Proposed restructuring and demerger of investment management business. CAPL and its largest shareholder, CLA Real Estate Holdings Pte Ltd (CLA), have proposed to restructure the group’s businesses by: 1) consolidating its investment-management platform and lodging business into CapitaLand Investment Management (CLIM); and 2) decoupling and privatising its property development business with an NAV of S$6.1bn (Figure 5). CLA is an investment holding company, indirectly wholly-owned by Temasek Holdings, with a 51.76% stake in CAPL.
Implied consideration of S$4.102/share will be paid in cash (S$0.951) and the distribution in specie of one CLIM share valued at S$2.823 (1x NAV) and 0.155 unit of CapitaLand Integrated Commercial Trust (CICT SP, Accumulate, TP S$2.50). The S$0.328 figure for CICT is based on its last traded price of S$2.122 (Figure 6). The cash consideration will not be reduced by CAPL’s proposed FY20 DPS of 9 cents.
After the restructuring, CLIM will hold on its balance sheet: 1) CAPL’s stakes in its listed REITs and private funds; 2) S$10.1bn in investment properties, with a pipeline for injection into the REITs and private funds over the next 2-3 years; 3) the group’s fund-management platform; 4) lodging platform; and 5) the asset managers of the listed REITs and private funds.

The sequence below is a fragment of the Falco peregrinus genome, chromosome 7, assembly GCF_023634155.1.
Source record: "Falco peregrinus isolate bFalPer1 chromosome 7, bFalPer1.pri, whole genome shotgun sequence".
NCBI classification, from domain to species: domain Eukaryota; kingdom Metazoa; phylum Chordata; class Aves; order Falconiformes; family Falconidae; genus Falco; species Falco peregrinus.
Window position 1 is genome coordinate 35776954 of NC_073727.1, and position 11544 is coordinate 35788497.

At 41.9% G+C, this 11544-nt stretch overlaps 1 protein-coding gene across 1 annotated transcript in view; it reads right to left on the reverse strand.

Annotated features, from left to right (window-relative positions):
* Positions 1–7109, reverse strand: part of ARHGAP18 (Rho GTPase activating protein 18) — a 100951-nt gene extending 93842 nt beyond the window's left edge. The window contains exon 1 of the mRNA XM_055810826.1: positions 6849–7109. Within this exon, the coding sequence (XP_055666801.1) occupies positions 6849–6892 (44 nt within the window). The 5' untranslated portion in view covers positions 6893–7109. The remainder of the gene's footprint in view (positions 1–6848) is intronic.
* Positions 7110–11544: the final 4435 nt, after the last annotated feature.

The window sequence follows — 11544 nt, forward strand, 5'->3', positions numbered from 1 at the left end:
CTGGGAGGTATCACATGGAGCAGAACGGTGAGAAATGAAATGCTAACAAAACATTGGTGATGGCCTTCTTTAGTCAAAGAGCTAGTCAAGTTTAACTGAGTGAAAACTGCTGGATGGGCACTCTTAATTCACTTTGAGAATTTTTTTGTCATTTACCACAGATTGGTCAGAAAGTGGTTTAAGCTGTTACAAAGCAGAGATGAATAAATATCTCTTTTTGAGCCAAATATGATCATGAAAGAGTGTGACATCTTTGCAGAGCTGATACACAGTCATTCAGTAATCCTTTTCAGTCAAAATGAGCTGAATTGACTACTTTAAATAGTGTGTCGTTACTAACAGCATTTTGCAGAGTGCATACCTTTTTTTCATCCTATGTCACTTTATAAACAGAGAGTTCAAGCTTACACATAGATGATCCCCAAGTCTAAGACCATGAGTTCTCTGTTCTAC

The restructuring is subject to approval from SGX and CAPL shareholders at an EGM in 3Q21 Assuming a successful completion sometime in 4Q21, CAPL will be delisted and CLIM will be the listed entity.
What do we think?
We see several merits in the scheme. By decoupling its development operations from its stable fund management and mature investment property portfolio, we believe investors will benefit from the immediate realisation of the development assets at the 0.95x BV offered, compared to CAPL’s historical 20-30% trading discounts to NAV. Shareholders can also participate in a potential re-rating of CLIM as real estate investment management (REIM) vehicles historically trade at 1.5-2.6x premiums to NAV. Without a bulky development book, CLIM’s fee and rental revenue from mature investment properties is expected to be more stable.
The scheme of arrangement will allow the group to sharpen its focus on asset-light and capital-efficient businesses and match each business’ risk-return profile with the appropriate capital sources and capital structures, in our view. CLIM will be positioned as an asset-light, growth business while capital-intensive and longer-gestation development projects and assets, which are usually valued at discounts to RNAV, will be privatised.
CLIM’s unitholders can still have exposure to development revenue as CLIM is able to establish a development fund to develop projects or jointly develop projects with the privatised CapitaLand Development.